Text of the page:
The second coating composition C2 is continuously pumped into asecond cavity 1'7v lat a given rate by another constant ldischarge metering pump P through inlet i8 and from which it isv forced through a narrow vertical distributing slot v19 in the form of a ribbon and out onto a second downwardly inclined -slide surface 20. This ribbon ofthe second coating composition in flowing down the slide surface 20 under theinluence of gravity =forms a smooth and uniformly thick layer 21. The t-wo slide surfaces 13 and 20 are coplanar, or substantially so, so that as the layer 21 of the second coating composition reaches the ribbon of the first coating composition issuing from slot 12, it ilows up on top of the same and the two then diow together down slide surface 13 and into the coating -bead B. The relative thickness of the two lilyers of coating materials will depend upon the rate at which they are Pumped into the respective cavities 10; and 1'7. The hOlJper is provided with pipes 2.3 through which hot or cold uids can be circulated to keep the' coating compositions in a desired fluid state. The slide hopper and the method of coating carried out by the use thereof described up to this point is shown in the abovenoted U.S. Patent 2,761,419, and the improvement therein which constitutes the present invention will now be described.

The purpose of the distributing slots 12 and 19 is to cause the issuance or extrusion of the liquid coating compositions in a uniform ribbon across the entire width of the hopper or theY length of thedistributing slots. Since the hopper may b e as wide as 48" to 54" and the cavities and 17 for the coating compositions do not extend the full length of the slots, but only over a limited length of the center portion thereof, these distributing slots must be quite narrow in order to do a satisfactory iob of distributing the coating compositions throughout the full length of the slots. The length and depth of these distributing slots may vary with the solutions to be coated, the uniformity in thickness required over the full length of the slot, and the iiow rates to be used. At best they are very narrow, e.g., .009 or .010 inch. As pointed out above, I have found that pencil lines often appeared in the coated product made with these slide hoppers. In FIG. 4 an attempt has been made to illustrate such pencil line imperfections and their character. Looking at FIG. 4, which is a partial and greatly enlarged transverse cross-section of a web coated with a dual slide hopper, it will be seen that the layer 14 of coating composition C1 directly engaging a web W has two indentations 30 running lengthwise of the web which are 4iilled with the second coating solution forming layer 21. It will thus be appreciated that at the indentations 30 the thickness of layers 14 and 21 will be relatively different than at other portions of the web notwithstanding the fact that the over-all physical thickness of the two layers at these particular points may be the same as at all other points across the web. Obviously then these pencil lines cannot be readily physically measured but will be visually apparent after drying or processing if one of the layers is a silver halide solution and the other is a clear gelatin solution as found in photographic iilm. I have found that these pencil lines occur by reason of a small obstruction in the distributing slot 12, e.g., a grain of silver in the silver halide solution or a slug of geltain in a photographic emulsion, which causes an interruption in the dow pattern moving out of slot 12 and onto the slide surface 13. In a single layer exposed to the air this is self-healing due to surface forces tending to reduce the total exposed surface to a minimum. However, when the layer 21 of the second coating composition C2 is run onto the rst as it issues from slot 12, then the deficiency, or indentations 30, in layer 14 is lled up with the second coating composition, and providing the interfacial tension between coating composition C1 and composition C2 is small or zero, then a pencil line is formed, as shown at 30 in FIG. 4, because there is healing force at their interface. The top surface of layer 21 soon heals due to its surface tension.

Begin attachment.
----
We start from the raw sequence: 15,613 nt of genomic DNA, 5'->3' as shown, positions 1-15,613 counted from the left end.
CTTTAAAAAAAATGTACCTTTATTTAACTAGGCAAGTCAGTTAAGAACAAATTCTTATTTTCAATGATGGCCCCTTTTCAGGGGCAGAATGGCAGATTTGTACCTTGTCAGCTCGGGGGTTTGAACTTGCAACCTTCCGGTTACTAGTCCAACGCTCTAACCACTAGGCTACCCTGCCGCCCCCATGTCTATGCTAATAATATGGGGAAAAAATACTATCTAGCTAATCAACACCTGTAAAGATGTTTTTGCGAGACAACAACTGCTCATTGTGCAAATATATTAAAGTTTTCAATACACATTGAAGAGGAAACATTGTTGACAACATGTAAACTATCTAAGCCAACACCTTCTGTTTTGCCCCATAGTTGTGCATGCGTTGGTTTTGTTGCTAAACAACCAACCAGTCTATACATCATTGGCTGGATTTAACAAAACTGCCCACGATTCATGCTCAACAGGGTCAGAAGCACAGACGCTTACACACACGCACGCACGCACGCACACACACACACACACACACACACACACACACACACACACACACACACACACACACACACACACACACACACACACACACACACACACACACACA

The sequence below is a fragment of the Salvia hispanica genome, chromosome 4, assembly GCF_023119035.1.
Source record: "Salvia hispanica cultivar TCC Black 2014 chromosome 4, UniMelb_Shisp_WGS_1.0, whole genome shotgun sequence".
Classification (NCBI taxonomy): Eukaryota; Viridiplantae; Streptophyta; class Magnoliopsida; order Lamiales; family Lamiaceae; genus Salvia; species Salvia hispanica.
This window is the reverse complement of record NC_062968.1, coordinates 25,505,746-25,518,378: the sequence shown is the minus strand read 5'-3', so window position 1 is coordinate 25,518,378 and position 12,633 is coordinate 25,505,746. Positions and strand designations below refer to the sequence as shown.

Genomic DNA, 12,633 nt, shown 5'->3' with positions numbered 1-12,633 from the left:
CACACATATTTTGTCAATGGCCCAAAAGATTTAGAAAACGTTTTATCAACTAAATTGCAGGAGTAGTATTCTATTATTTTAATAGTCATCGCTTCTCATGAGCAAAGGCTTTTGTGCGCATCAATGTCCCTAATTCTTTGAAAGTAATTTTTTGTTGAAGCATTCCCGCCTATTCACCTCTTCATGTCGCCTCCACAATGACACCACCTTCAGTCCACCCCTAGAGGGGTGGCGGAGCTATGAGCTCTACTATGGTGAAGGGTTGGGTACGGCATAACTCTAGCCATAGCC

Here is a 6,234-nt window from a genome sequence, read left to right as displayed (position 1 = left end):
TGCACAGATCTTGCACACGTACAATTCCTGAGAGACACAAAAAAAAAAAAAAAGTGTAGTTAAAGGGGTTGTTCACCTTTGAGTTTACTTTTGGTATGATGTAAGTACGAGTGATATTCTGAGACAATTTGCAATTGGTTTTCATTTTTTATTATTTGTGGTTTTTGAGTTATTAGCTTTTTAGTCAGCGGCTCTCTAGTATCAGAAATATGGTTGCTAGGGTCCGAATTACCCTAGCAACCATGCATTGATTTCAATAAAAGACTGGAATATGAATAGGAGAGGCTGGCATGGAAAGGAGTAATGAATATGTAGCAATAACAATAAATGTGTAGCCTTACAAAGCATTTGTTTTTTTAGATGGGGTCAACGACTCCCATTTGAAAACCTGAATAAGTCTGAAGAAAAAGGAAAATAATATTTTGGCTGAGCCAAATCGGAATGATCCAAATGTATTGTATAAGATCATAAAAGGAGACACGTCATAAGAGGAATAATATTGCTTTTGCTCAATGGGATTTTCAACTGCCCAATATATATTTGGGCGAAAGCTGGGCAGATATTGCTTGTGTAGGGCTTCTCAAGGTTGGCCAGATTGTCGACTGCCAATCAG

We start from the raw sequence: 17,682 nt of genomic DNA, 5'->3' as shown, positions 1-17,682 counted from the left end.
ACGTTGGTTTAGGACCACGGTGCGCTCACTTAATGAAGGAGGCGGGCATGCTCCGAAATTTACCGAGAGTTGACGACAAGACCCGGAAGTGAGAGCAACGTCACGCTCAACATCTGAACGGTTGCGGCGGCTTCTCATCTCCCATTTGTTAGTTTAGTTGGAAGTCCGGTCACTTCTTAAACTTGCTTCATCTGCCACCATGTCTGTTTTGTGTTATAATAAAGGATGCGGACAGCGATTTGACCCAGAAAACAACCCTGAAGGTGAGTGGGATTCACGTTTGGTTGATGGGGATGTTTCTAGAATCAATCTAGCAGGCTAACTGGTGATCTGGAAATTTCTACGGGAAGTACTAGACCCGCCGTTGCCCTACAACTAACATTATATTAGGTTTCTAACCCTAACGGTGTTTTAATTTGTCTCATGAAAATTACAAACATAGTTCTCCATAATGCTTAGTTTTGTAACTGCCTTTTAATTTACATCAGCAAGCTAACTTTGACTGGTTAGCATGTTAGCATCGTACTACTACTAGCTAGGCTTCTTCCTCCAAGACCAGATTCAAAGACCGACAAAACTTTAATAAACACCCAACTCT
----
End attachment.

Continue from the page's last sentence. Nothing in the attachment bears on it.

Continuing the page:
These pencil lines can be avoided either by removing the cause of the blockage, e.g., taking out geltain slugs where the coating composition contains gelatin or removing excessively large dispersed particles where the coating solution is a dispersion, or by redesigning a part of the hopper so that an interruption of flow of this nature does not result in pencil lines.

The present invention relates to a modification in the hopper design, where it has two or more slides, so as to enable coatings to be made free of pencil lines even when slot blockages occur.

In the dual hopper shown in FIG. 1 this modification in design consists in enlarging the exit end of the distributing slot 12, as clearly shown at 35 in FIGS. 2 and 3, so that obstructions are not likely to interrupt flow in the critical position, making the enlargement sudden and suiciently wide so as to produce turbulence and thereby heal any interruption of liiow that may occur as the re- Y other dispersions.

sult of a blockage, and making the depth of the enlargement suiiicient to allow laminar flow to be regained after the initial turbulence. This enlargement may be made either by cutting away the lower side of the slot 12, as shown in FIG. 2, or by cutting away the upper side of the slot 12, as shown in FIG. 3. The enlargement of the exit end of slot -12 should be made sudden and sufficiently wide so as to produce sufficient turbulence in the issuing stream of coating composition to heal interruptions of iiow due to blockages in the narrow portion of slot 12 under all conditions likely to be encountered when coating photographic emulsions and/ or To this end and the enlargement should be cut back at right angles to the surface of the slot to form a sharp corner 36. Now if an obstruction occurs in the narrow portion of slot 12 and forms an interruption in the ow of the ribbon of coating composition C1, when this ribbon of liquid reaches an en- -larged portion 35, a turbulence will be set up in the flow to heal the interruption before it leaves the slot and passes onto the slide surface 13. No obstruction will occur in the enlarged end of the slot 12 where turbulence will not heal the interruption it might cause because any particle which can pass through the narrow portion of the slot 12 will obviously pass through the enlarged portion 35 of the slot. The back corner 37 of the enlargement 35 may be provided with a small radius to facilitate cleaning. The depth of the enlargement 35 should be suiiicient to allow laminar flow to be regained after the initial turbulence and prior to the time the ribbon of coating composition issues onto the slide surface 13. The minimum depth of the enlargement depends upon the ow rates and viscosity of the coating solution used, and is more or less proportional to the flow rate. Low viscosity coating compositions andglow flow rates would normally require less depth than high viscosity solutions and high -flow rates. The width of the distributing slot 12 is chosen such as to obtain a uniform thickness of coating solution over the full length of Ithe exit end of the slot. If a relatively wide slot is used, it must be deep, whereas a narrow slot can be less deep to obtain the desired uniform distribution over the entire length of the eXit end of the slot.